Federal investigators blamed sabotage yesterday for th e derailment of a freight train near Youngstown, Fla., on Feb. 26 that killed eight persons after a car containing chlorine ruptured.
Kay Baily, acting chairman of the National Transportation Safety Board, which is investigating the derailment, said "sabotage was the cause" and that the FBI has been called into the case.
The freight, a 141-car train south-bound on the 81-mile line from Dothan, Ala., to Panama City, Fla., derailed about 3 a.m. Feb. 26 The chlorine car was one of 41 cars that went off the tracks. It split open and a deadly, heavier-than-air cloud of chlorine gas spilled across nearby U.S. 231.
All of those killed were passing motorists in their teens and early 20s. About 70 other people were injured and a total of 3,500 were evacuated from their homes. They began returning yesterday.
According to Bailey and investigators on the scene, bolts and spikes that held two pieces of rail together had been removed and the rail was pulled to one side. The rail was set in such a way that there was nothing the train could do but derail, Bailey said.
Asked if anything other than sabotage might have caused the wreck, she said, "There is no possible way. We obviously checked that ot in every possible way."
A.V.Hooks, president of the Atlanta and St. Andrews Bay Railway Co. - the Bay Line - yesterday offered a $10,000 reward for any person providing information leading to arrest and conviction of saboteurs.
FBI spokesman George Wiskovsky said there were no suspects.
"We are getting a team organized out there," Wiskovsky siad in Jacksonville. "We have asked anyone with information to contact us."
In Washington FBI spokesman Dave Cassens said "there is no information that there is a foreign power involved," a connotation he said could be derived from the use of the word sabotage. There is also no evidence to the contrary, he conceded. "We're investigating what is obviously a major case, with eight deaths," he said.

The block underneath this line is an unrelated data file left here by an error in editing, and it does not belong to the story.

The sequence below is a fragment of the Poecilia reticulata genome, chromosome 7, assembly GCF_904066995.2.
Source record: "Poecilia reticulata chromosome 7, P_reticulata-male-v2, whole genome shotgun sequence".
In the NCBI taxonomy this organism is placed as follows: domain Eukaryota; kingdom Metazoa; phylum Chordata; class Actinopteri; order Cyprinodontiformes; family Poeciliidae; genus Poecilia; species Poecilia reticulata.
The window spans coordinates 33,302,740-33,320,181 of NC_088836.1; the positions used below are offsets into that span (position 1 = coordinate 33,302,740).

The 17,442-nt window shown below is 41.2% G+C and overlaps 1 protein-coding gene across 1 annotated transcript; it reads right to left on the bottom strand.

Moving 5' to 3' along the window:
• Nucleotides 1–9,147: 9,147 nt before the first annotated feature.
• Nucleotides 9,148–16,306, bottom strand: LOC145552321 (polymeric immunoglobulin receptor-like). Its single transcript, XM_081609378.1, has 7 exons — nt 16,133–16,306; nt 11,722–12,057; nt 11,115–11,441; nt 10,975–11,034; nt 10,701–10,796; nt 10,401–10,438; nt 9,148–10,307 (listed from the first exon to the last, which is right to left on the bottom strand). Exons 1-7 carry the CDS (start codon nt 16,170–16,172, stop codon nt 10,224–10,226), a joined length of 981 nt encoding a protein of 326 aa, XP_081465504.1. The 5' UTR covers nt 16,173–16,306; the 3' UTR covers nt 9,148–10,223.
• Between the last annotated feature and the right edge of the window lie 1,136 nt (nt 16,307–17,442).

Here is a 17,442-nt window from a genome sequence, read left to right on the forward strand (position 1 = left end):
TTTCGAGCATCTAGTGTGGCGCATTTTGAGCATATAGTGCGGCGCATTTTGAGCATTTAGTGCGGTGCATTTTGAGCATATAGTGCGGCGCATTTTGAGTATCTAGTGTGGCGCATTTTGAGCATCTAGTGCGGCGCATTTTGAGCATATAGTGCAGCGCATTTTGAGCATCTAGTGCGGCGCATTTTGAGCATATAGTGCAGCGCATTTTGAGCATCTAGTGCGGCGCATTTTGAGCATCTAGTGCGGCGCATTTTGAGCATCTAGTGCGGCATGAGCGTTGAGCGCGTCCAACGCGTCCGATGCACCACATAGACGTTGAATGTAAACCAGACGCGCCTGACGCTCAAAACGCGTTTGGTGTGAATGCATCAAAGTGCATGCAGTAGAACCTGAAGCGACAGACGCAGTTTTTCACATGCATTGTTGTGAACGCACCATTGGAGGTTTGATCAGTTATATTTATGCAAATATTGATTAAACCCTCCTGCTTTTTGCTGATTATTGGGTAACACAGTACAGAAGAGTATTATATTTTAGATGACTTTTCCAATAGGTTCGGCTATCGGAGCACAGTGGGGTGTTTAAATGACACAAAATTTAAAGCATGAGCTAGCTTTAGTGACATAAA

The safety board investigators were not able to examine the point of the derailment until yesterday, according to board officials. First the chlorine had to be drained from the ruptured car and neutralized and another car carrying propane had to be unleaded. Then tons of steel and metal had to be moved.
"The way the train left the tracks told us originally it was a very unusual derailment," said board spokesman Bob Buckhorn. "When we finally got a look it was pretty clear what had happened."
Markings on the locomotive wheels, on the ties and on the rails - plus the fact that the bolts had been removed from the plates that hold the joint together - led to the conclusion of sabotage. There were no strain marks on the rails, as there would have been were they not pulled apart before the train passed.
It would take one man about 20 to 30 minutes to remove the joint plates and the spikes and move the rail, board officials estimated. A crowbar and wrenches would be required.
It had been six hours since track had been used before the derailment. The engineer of the earlier train has been interviewed and reported nothing unusual.
Bailey said a faulty wheel caused the Feb. 24 derailment in Waverly, Tenn., that resulted in the deaths of 12 people when a propane tank car exploded.
There are about 7,000 derailments a year in the United States. Last year, 11 people were convicted of intentionally derailing trains in violation of federal law, according to the FBI.